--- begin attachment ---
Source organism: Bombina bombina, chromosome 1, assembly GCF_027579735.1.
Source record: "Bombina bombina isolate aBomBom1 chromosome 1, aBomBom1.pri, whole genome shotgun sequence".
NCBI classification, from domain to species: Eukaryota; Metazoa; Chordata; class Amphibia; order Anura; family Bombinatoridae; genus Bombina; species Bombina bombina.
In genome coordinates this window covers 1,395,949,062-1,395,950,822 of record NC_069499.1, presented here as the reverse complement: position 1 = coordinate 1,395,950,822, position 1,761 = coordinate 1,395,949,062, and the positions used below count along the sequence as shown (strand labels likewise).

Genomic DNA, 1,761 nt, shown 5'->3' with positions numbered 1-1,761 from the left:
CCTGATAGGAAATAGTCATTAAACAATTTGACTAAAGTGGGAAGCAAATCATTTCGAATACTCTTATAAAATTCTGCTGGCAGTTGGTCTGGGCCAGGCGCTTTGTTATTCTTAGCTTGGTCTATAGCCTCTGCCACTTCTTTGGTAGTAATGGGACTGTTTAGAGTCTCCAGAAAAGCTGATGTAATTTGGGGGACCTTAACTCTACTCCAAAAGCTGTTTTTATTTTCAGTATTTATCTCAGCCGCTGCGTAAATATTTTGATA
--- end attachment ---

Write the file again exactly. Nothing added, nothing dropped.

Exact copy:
Source organism: Bombina bombina, chromosome 1, assembly GCF_027579735.1.
Source record: "Bombina bombina isolate aBomBom1 chromosome 1, aBomBom1.pri, whole genome shotgun sequence".
NCBI classification, from domain to species: Eukaryota; Metazoa; Chordata; class Amphibia; order Anura; family Bombinatoridae; genus Bombina; species Bombina bombina.
In genome coordinates this window covers 1,395,949,062-1,395,950,822 of record NC_069499.1, presented here as the reverse complement: position 1 = coordinate 1,395,950,822, position 1,761 = coordinate 1,395,949,062, and the positions used below count along the sequence as shown (strand labels likewise).

Genomic DNA, 1,761 nt, shown 5'->3' with positions numbered 1-1,761 from the left:
CCTGATAGGAAATAGTCATTAAACAATTTGACTAAAGTGGGAAGCAAATCATTTCGAATACTCTTATAAAATTCTGCTGGCAGTTGGTCTGGGCCAGGCGCTTTGTTATTCTTAGCTTGGTCTATAGCCTCTGCCACTTCTTTGGTAGTAATGGGACTGTTTAGAGTCTCCAGAAAAGCTGATGTAATTTGGGGGACCTTAACTCTACTCCAAAAGCTGTTTTTATTTTCAGTATTTATCTCAGCCGCTGCGTAAATATTTTGATA